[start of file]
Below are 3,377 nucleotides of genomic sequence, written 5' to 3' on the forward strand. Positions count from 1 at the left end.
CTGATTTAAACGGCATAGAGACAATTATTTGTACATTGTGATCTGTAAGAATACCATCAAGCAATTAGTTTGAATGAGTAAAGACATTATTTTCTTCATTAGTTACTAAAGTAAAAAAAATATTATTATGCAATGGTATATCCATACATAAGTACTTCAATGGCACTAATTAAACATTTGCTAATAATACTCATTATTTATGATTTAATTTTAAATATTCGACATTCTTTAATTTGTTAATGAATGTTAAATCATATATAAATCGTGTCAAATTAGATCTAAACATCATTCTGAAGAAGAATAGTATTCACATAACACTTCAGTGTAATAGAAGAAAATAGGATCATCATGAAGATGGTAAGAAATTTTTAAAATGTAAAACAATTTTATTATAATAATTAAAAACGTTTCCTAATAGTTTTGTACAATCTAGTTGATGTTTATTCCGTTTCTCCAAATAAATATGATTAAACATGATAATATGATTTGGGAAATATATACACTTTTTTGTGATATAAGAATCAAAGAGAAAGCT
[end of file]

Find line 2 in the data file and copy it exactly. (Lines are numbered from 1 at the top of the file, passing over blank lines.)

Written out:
CTGATTTAAACGGCATAGAGACAATTATTTGTACATTGTGATCTGTAAGAATACCATCAAGCAATTAGTTTGAATGAGTAAAGACATTATTTTCTTCATTAGTTACTAAAGTAAAAAAAATATTATTATGCAATGGTATATCCATACATAAGTACTTCAATGGCACTAATTAAACATTTGCTAATAATACTCATTATTTATGATTTAATTTTAAATATTCGACATTCTTTAATTTGTTAATGAATGTTAAATCATATATAAATCGTGTCAAATTAGATCTAAACATCATTCTGAAGAAGAATAGTATTCACATAACACTTCAGTGTAATAGAAGAAAATAGGATCATCATGAAGATGGTAAGAAATTTTTAAAATGTAAAACAATTTTATTATAATAATTAAAAACGTTTCCTAATAGTTTTGTACAATCTAGTTGATGTTTATTCCGTTTCTCCAAATAAATATGATTAAACATGATAATATGATTTGGGAAATATATACACTTTTTTGTGATATAAGAATCAAAGAGAAAGCT